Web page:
I was going to start this review with a disclaimer and say that I don’t actually read crime mysteries as that’s really not my genre. But then I realised that I’ve been making my way through Chris Nickson’s Tom Harper series for quite some time now, so I might have to adjust that claim and accept that I actually read any genre, as long as there’s a really good story in it.
And that’s the thing with Nickson, he’s so good at telling a story that you don’t really have time to think about it when you start one of his books. You turn to the first page and you’re in, you’re hooked.
A Dark Steel Death is no different. It starts in Leeds at the end of 1916, halfway through World War 1, just after the Battle of the Somme and just before the US became an ally. While conditions were tough for the millions of British soldiers in the trenches, Nickson describes life at home, which was pretty grim too: food shortages, blackouts, the constant threat of Zeppelin attacks, and conscription. The story drops the reader right into the middle of the action.
A new Tom Harper story
The book opens with a possible arson attack at a munitions factory, immediately drawing the reader in with vivid descriptions of the sounds and smells – you can almost feel the heat of the fire. This leads to a string of other crimes that suggest someone is trying to sabotage the war effort. Tom Harper is under pressure from all sides to get this case solved as soon as possible.
Harper is an interesting character whom Nickson has followed as he’s worked his way up through the ranks, from his working-class roots to his current position as deputy chief constable. He’s a flawed character, and very real, which makes him hugely relatable. The reader is led to feel his discomfort with the position he finds himself in now: he’s desperate to be out on the streets with his men while being resigned to the fact that his current role requires him to spend a lot of time behind a desk, waiting for the telephone to ring.
In a world of shiny police dramas being streamed out of our TVs on a regular basis, it’s both refreshing and frustrating to go back to a time before technology gave more or less immediate answers.
Evocative and immersive
You can almost picture yourself in the middle of Leeds at that time. Nickson has the knack of being able to sum up the feel of an era perfectly; the wet cobbles, the dirty bricks, the smog and the “smell of the wet wool from the damp overcoats”. We get a real sense of the shortages and the disillusionment, and the reality of the war hero returned home, often with life changing injuries.
I like history, especially local history. I love learning about the people who walked where I walk and felt what I feel, but non-fiction history books can be a bit tough going, so it was refreshing to have Nickson do it for me. He offers facts wrapped up in fiction so readers don’t even realise they’re learning something. It’s fascinating to have an insight into a familiar place in an unfamiliar time.
Nickson makes the reader care about each character, even the villains, and so many of the issues raised in this book are relevant now, over a hundred years after it was set. It may be a crime thriller but it’s a social commentary too; for example, the reality of the war hero returning home with shell shock. Reading this book, you get a real sense of Harper’s inner conflict, his loyalty and patriotism mixed in with cynicism and a weary acceptance of the things he can’t change. Even when the situation is resolved it feels that it never really will be.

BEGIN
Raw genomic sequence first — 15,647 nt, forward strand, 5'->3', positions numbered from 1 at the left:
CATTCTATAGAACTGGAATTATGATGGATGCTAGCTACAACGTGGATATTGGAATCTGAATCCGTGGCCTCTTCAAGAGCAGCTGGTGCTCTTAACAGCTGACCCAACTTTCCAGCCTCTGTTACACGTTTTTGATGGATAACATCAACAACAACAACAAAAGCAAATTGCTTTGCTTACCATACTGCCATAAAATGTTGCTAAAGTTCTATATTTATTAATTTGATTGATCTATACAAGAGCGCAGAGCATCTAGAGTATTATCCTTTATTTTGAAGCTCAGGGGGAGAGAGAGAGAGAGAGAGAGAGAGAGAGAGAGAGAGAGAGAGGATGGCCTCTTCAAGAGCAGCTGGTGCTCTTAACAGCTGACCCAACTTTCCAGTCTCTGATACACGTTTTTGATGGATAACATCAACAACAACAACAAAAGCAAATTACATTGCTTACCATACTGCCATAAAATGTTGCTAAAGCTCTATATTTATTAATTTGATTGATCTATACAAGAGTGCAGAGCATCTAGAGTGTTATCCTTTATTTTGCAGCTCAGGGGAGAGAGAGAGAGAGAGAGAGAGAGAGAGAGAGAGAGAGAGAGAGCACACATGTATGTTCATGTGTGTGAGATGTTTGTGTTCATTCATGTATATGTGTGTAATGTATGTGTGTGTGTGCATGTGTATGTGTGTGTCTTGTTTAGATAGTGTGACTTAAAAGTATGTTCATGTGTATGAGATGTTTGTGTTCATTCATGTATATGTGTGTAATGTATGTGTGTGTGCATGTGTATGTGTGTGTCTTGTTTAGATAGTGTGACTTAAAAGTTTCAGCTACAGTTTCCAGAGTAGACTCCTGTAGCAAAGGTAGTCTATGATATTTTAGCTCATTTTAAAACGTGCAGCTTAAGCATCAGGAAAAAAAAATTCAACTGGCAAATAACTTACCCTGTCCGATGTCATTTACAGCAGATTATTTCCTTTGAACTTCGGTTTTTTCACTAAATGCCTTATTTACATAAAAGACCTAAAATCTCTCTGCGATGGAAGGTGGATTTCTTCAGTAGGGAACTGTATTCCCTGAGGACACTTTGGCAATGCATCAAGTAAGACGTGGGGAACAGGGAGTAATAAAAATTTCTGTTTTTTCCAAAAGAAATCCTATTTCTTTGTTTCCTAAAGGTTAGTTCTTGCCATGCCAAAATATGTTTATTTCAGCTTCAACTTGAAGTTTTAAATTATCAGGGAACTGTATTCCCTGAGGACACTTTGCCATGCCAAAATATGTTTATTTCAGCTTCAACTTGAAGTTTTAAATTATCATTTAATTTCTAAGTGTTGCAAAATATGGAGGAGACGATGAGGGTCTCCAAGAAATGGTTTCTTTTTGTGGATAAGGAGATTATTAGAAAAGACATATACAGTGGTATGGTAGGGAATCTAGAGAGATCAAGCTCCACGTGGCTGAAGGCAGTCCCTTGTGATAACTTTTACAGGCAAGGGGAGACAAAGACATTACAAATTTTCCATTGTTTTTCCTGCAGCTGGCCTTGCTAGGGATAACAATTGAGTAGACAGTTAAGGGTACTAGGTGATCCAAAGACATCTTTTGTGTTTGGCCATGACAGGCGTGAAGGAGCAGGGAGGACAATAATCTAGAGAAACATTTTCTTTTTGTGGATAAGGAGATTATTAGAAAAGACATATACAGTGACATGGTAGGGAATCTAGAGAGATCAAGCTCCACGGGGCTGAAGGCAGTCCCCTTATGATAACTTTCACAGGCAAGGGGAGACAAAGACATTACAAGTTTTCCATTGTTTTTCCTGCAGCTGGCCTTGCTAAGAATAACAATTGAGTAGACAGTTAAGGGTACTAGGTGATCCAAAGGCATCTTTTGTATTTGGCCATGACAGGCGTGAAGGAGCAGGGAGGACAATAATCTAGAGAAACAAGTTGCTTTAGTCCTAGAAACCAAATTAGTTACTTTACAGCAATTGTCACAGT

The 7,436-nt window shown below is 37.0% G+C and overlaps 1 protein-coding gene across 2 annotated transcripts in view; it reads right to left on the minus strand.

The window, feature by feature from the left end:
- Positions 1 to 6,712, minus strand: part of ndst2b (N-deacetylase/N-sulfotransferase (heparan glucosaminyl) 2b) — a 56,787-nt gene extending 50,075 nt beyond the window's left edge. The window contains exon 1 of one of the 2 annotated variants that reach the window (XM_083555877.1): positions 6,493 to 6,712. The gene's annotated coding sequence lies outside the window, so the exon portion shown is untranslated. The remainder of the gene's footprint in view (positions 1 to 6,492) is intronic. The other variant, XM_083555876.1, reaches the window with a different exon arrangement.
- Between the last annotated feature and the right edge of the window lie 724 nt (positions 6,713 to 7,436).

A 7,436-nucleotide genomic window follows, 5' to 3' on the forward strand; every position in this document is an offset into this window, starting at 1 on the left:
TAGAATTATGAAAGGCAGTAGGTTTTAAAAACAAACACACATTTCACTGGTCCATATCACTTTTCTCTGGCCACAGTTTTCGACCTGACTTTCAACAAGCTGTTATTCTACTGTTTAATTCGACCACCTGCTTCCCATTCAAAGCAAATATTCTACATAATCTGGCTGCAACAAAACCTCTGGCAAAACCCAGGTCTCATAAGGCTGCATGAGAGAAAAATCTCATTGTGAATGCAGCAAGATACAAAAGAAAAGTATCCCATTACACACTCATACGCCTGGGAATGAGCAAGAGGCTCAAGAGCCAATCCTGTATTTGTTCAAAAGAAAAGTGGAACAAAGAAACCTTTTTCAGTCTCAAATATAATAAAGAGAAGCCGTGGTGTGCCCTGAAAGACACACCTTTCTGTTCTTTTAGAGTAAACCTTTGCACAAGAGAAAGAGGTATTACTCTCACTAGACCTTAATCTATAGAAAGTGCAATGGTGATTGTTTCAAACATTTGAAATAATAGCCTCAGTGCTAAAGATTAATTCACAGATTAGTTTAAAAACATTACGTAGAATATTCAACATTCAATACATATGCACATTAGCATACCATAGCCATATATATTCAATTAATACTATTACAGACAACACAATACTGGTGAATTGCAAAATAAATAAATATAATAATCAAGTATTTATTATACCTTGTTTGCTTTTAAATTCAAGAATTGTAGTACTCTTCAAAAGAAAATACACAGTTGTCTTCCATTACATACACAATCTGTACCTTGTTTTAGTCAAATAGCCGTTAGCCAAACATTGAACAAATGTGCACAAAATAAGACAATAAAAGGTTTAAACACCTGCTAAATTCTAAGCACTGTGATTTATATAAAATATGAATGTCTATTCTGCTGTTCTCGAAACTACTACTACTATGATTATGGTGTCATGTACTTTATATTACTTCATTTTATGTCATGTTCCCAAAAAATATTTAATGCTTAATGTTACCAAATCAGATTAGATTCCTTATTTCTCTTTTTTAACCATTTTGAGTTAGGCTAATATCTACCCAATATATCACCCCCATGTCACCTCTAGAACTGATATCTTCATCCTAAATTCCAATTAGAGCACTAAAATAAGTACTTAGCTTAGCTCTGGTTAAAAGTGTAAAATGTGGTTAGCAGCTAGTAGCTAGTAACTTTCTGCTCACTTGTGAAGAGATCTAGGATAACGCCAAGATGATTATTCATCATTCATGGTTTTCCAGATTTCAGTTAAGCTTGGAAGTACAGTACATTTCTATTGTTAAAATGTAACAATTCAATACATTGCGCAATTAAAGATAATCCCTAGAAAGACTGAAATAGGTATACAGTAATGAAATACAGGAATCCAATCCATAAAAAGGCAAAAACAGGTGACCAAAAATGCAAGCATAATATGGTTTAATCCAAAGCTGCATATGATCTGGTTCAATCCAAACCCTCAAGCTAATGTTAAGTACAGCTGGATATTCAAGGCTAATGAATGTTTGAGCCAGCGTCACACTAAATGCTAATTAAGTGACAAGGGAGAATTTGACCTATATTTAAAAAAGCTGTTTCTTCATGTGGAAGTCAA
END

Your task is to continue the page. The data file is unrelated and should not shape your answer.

A sensitive narrative on social change and grief
It’s also an insight into grief, particularly grief for a lost loved one, whether that’s someone who was killed in the trenches, or someone who is slowly being taken away by dementia. Nickson handles both of these topics with care and sensitivity, and it’s touching to see how Harper struggles to help his now grown-up daughter handle her grief while he navigates the changing relationship with his wife. It’s this mix of tough working-class copper and compassionate father/husband that makes him such a likeable character.
One of the things I’ve always liked about Nickson’s books is the way he writes about women. His female characters are strong and standalone, not just accessories to the male characters; from strong, proud Annabelle Harper, his suffragist wife who is struggling with her own health to his brave, sad daughter, Mary. This was a liberating time for women who were suddenly needed in offices and factories, public transport and farms to help provide food and manufacture weapons. While the world around them closed in, theirs grew bigger; they found themselves earning more money and getting a taste of independence. But not everyone found it easy to adjust to this new world.
A fast-paced, thrilling read
You don’t have to have read all the other Tom Harper books to enjoy this one, each book stands alone, but it adds to the enjoyment to see how the character has developed over the years. So I’d recommend going back to the start of the series when you get a chance.
The book is fast-paced and, even though there are a few different threads, it’s very easy to follow. It has suspense, empathy, insight and thrills so if, like me, you’re not a crime thriller fan, it’s ideal!